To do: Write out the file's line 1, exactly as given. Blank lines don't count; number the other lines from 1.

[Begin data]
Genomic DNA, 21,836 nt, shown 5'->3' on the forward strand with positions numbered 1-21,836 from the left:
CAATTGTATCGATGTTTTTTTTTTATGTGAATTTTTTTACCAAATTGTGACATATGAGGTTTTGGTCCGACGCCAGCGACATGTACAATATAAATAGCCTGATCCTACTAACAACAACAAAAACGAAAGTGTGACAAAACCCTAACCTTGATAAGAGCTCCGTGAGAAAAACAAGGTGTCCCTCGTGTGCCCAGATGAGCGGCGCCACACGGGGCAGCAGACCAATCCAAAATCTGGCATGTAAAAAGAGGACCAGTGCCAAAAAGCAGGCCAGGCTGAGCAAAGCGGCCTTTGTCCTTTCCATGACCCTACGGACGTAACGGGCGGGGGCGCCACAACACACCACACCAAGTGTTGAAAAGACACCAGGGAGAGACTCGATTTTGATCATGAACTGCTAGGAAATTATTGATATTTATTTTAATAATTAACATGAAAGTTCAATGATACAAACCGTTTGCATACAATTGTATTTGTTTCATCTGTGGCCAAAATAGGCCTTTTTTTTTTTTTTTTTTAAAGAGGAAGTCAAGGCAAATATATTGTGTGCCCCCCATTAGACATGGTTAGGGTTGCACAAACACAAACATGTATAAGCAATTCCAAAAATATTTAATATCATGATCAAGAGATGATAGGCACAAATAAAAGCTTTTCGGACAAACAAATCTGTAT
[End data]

Genomic DNA, 21,836 nt, shown 5'->3' on the forward strand with positions numbered 1-21,836 from the left: